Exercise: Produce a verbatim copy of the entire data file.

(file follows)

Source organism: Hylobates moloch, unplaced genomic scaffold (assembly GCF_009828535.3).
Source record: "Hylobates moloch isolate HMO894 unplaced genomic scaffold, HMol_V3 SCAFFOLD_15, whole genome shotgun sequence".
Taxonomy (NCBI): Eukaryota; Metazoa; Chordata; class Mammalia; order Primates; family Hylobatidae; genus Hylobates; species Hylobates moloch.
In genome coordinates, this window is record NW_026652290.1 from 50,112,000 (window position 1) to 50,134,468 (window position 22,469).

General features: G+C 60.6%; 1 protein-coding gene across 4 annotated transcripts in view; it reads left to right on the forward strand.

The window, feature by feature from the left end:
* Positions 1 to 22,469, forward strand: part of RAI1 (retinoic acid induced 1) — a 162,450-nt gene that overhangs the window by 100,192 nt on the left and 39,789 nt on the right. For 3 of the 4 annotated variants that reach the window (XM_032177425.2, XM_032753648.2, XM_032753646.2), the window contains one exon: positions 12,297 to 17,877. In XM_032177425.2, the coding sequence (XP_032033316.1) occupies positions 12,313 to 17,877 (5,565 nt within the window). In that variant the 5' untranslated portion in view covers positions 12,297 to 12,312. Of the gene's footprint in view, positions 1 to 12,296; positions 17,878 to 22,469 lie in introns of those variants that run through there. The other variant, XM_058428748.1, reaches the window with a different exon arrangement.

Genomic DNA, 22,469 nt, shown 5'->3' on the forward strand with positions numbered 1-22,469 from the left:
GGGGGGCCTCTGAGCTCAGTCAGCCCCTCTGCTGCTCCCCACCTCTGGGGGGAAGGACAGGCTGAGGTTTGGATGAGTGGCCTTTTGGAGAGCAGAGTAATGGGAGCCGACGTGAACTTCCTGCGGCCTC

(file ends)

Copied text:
Source organism: Hylobates moloch, unplaced genomic scaffold (assembly GCF_009828535.3).
Source record: "Hylobates moloch isolate HMO894 unplaced genomic scaffold, HMol_V3 SCAFFOLD_15, whole genome shotgun sequence".
Taxonomy (NCBI): Eukaryota; Metazoa; Chordata; class Mammalia; order Primates; family Hylobatidae; genus Hylobates; species Hylobates moloch.
In genome coordinates, this window is record NW_026652290.1 from 50,112,000 (window position 1) to 50,134,468 (window position 22,469).

General features: G+C 60.6%; 1 protein-coding gene across 4 annotated transcripts in view; it reads left to right on the forward strand.

The window, feature by feature from the left end:
* Positions 1 to 22,469, forward strand: part of RAI1 (retinoic acid induced 1) — a 162,450-nt gene that overhangs the window by 100,192 nt on the left and 39,789 nt on the right. For 3 of the 4 annotated variants that reach the window (XM_032177425.2, XM_032753648.2, XM_032753646.2), the window contains one exon: positions 12,297 to 17,877. In XM_032177425.2, the coding sequence (XP_032033316.1) occupies positions 12,313 to 17,877 (5,565 nt within the window). In that variant the 5' untranslated portion in view covers positions 12,297 to 12,312. Of the gene's footprint in view, positions 1 to 12,296; positions 17,878 to 22,469 lie in introns of those variants that run through there. The other variant, XM_058428748.1, reaches the window with a different exon arrangement.

Genomic DNA, 22,469 nt, shown 5'->3' on the forward strand with positions numbered 1-22,469 from the left:
GGGGGGCCTCTGAGCTCAGTCAGCCCCTCTGCTGCTCCCCACCTCTGGGGGGAAGGACAGGCTGAGGTTTGGATGAGTGGCCTTTTGGAGAGCAGAGTAATGGGAGCCGACGTGAACTTCCTGCGGCCTC